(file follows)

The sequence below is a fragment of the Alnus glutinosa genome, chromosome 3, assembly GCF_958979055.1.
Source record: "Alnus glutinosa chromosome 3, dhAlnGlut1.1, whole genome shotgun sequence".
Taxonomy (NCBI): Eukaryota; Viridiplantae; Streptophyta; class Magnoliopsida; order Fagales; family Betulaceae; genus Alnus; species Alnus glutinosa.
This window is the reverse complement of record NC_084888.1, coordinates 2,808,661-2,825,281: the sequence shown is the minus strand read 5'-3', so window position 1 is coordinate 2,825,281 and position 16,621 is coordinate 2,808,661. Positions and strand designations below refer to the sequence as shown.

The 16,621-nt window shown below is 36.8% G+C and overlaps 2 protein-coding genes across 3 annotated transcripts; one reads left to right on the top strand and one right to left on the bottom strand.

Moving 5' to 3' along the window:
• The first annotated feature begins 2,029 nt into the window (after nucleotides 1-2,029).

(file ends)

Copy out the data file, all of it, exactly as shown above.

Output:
The sequence below is a fragment of the Alnus glutinosa genome, chromosome 3, assembly GCF_958979055.1.
Source record: "Alnus glutinosa chromosome 3, dhAlnGlut1.1, whole genome shotgun sequence".
Taxonomy (NCBI): Eukaryota; Viridiplantae; Streptophyta; class Magnoliopsida; order Fagales; family Betulaceae; genus Alnus; species Alnus glutinosa.
This window is the reverse complement of record NC_084888.1, coordinates 2,808,661-2,825,281: the sequence shown is the minus strand read 5'-3', so window position 1 is coordinate 2,825,281 and position 16,621 is coordinate 2,808,661. Positions and strand designations below refer to the sequence as shown.

The 16,621-nt window shown below is 36.8% G+C and overlaps 2 protein-coding genes across 3 annotated transcripts; one reads left to right on the top strand and one right to left on the bottom strand.

Moving 5' to 3' along the window:
• The first annotated feature begins 2,029 nt into the window (after nucleotides 1-2,029).